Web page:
John Cupis IEng MIET, by email
Resilience comes out of good robust design, good risk analysis and substantial funding. The issue here is we don't seem able to convince the government that spending the extra money at the start will save us in the long run. Remember its vision is only five years long.
We, as taxpayers, will foot the eventual bill. We either put up with events like this winter or do something about it.
AP Rivans CEng MIET, by email
Not Just for women
John Wallace makes some interesting points about awards for achievement in engineering that are open only to women (Letters, Feb 2011), but I wanted to provide some insight that may help readers understand the impact this type of award has.
I won the IIE Mary George Memorial Prize in 2004 and was the IET Young Woman Engineer of the Year in 2006. These awards allowed me the opportunity to promote engineering to a diverse range of audiences and become a role model for engineering. For me, it is not about targeting only women to become engineers. It is about promoting engineering to young people and breaking down the 'engineer' stereotype.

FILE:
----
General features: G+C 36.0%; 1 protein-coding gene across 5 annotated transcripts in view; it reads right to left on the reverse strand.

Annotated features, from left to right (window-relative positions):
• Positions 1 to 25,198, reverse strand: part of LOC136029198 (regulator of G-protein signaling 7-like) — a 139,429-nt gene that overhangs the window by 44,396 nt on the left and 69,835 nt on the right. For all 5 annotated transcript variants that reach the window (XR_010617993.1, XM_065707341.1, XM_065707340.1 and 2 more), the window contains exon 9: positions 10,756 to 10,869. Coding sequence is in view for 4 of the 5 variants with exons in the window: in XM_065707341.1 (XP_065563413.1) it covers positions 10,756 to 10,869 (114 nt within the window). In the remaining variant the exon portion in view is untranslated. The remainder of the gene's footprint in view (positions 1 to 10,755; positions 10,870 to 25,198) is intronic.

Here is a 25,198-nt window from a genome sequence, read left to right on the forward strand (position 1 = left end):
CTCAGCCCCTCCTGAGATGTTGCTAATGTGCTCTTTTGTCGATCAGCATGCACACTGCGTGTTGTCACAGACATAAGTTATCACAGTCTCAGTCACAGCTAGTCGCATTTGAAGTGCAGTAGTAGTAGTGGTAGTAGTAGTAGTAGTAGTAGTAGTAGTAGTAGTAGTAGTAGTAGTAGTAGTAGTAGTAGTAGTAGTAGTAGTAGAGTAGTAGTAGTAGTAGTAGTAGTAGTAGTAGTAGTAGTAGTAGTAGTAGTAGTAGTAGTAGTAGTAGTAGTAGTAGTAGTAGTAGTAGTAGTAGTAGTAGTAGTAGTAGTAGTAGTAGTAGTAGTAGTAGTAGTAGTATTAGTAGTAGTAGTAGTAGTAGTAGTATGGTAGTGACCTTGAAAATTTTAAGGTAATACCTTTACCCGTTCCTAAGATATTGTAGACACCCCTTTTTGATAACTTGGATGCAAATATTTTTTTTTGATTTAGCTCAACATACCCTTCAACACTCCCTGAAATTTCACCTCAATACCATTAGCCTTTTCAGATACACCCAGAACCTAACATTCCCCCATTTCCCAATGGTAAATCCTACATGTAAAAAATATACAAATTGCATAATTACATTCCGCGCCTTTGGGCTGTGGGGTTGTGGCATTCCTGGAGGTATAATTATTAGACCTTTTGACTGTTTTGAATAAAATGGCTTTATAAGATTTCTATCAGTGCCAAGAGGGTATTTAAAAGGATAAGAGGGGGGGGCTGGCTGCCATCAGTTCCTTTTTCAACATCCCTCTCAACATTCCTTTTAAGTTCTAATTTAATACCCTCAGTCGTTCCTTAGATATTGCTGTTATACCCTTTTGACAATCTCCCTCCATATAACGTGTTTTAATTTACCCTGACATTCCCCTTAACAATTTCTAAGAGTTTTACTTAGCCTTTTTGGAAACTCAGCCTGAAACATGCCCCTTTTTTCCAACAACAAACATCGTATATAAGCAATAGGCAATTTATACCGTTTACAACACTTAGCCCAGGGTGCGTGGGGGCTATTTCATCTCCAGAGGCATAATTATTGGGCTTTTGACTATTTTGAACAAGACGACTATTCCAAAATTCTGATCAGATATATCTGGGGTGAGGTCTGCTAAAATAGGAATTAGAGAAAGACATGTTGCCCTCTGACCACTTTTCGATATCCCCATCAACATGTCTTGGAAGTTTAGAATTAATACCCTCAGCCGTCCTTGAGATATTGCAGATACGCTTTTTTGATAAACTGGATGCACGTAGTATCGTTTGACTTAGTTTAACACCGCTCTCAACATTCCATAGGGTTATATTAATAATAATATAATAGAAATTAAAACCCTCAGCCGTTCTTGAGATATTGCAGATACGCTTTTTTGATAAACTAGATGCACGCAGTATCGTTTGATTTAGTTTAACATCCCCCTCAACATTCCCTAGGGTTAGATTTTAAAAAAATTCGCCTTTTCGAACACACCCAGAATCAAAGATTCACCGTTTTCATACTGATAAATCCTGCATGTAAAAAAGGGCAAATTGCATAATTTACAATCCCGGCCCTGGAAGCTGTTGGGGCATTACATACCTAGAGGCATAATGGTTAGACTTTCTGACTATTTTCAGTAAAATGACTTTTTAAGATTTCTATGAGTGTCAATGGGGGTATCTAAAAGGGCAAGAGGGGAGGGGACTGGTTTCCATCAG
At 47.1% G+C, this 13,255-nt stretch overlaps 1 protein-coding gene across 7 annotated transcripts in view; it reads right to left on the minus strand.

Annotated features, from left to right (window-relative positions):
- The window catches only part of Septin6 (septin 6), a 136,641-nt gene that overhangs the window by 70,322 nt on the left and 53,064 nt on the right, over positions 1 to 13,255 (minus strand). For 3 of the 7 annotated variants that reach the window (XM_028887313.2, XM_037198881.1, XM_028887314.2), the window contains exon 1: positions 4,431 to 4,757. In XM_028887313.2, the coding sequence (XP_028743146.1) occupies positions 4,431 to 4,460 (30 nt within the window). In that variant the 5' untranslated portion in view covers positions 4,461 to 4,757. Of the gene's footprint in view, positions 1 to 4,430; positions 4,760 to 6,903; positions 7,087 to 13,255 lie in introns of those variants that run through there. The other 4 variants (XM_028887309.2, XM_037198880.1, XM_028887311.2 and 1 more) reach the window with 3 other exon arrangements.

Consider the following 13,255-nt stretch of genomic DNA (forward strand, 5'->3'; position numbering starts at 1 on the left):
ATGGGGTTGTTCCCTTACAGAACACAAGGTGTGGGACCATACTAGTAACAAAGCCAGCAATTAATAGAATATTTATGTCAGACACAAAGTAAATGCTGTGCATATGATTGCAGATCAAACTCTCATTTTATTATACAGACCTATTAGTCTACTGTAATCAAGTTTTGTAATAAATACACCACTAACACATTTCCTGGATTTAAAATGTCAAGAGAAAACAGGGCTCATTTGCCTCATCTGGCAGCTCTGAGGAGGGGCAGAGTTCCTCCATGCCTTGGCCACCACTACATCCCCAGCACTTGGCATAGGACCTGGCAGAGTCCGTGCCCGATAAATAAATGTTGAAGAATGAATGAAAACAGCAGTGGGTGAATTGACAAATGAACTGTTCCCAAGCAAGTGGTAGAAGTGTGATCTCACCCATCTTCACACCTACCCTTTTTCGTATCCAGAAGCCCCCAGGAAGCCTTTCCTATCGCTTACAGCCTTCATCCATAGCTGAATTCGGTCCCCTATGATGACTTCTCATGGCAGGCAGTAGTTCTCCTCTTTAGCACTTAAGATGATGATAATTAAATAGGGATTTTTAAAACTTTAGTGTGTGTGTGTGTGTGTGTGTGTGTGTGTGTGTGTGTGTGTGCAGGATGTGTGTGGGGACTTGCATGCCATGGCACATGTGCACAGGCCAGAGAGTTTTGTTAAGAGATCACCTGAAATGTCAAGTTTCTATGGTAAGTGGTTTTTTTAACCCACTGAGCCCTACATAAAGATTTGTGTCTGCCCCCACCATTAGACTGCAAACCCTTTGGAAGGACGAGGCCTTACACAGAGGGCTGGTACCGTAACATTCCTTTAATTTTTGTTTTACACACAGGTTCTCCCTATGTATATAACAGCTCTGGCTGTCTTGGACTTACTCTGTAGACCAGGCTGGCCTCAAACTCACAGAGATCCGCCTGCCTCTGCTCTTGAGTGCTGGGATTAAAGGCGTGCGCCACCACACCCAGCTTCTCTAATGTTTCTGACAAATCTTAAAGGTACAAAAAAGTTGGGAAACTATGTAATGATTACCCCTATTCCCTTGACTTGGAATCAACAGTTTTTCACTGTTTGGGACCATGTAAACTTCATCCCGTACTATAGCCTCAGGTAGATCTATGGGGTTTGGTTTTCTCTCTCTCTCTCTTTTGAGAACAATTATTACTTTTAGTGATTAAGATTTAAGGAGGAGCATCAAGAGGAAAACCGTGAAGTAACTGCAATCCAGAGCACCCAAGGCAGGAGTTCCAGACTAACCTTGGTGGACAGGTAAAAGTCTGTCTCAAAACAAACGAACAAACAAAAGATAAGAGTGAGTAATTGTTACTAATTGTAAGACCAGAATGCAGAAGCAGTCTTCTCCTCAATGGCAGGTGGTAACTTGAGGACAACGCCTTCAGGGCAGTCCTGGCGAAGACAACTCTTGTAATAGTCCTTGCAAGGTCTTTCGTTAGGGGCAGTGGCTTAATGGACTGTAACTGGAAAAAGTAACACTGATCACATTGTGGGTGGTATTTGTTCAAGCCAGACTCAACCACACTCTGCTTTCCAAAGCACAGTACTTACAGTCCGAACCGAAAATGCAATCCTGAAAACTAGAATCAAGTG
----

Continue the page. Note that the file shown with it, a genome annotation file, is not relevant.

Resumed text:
When engineers are successful in awards such as the YWEY, their employer has agreed to allow them to promote engineering as part of the application process. This allows the winner to travel across the country and be a resource for schools, colleges and conferences. It gave me the opportunity to speak with many young people, change their perception of engineering and open their eyes to the range of opportunities that a career as an engineer could provide.
Although I cannot categorically say that one young person has entered an engineering career because of my influence, I can say that the Young Woman Engineer of the Year Award and others like it benefit the recipient, the young people they speak with and the wider engineering community by raising the profile of engineers across all sectors.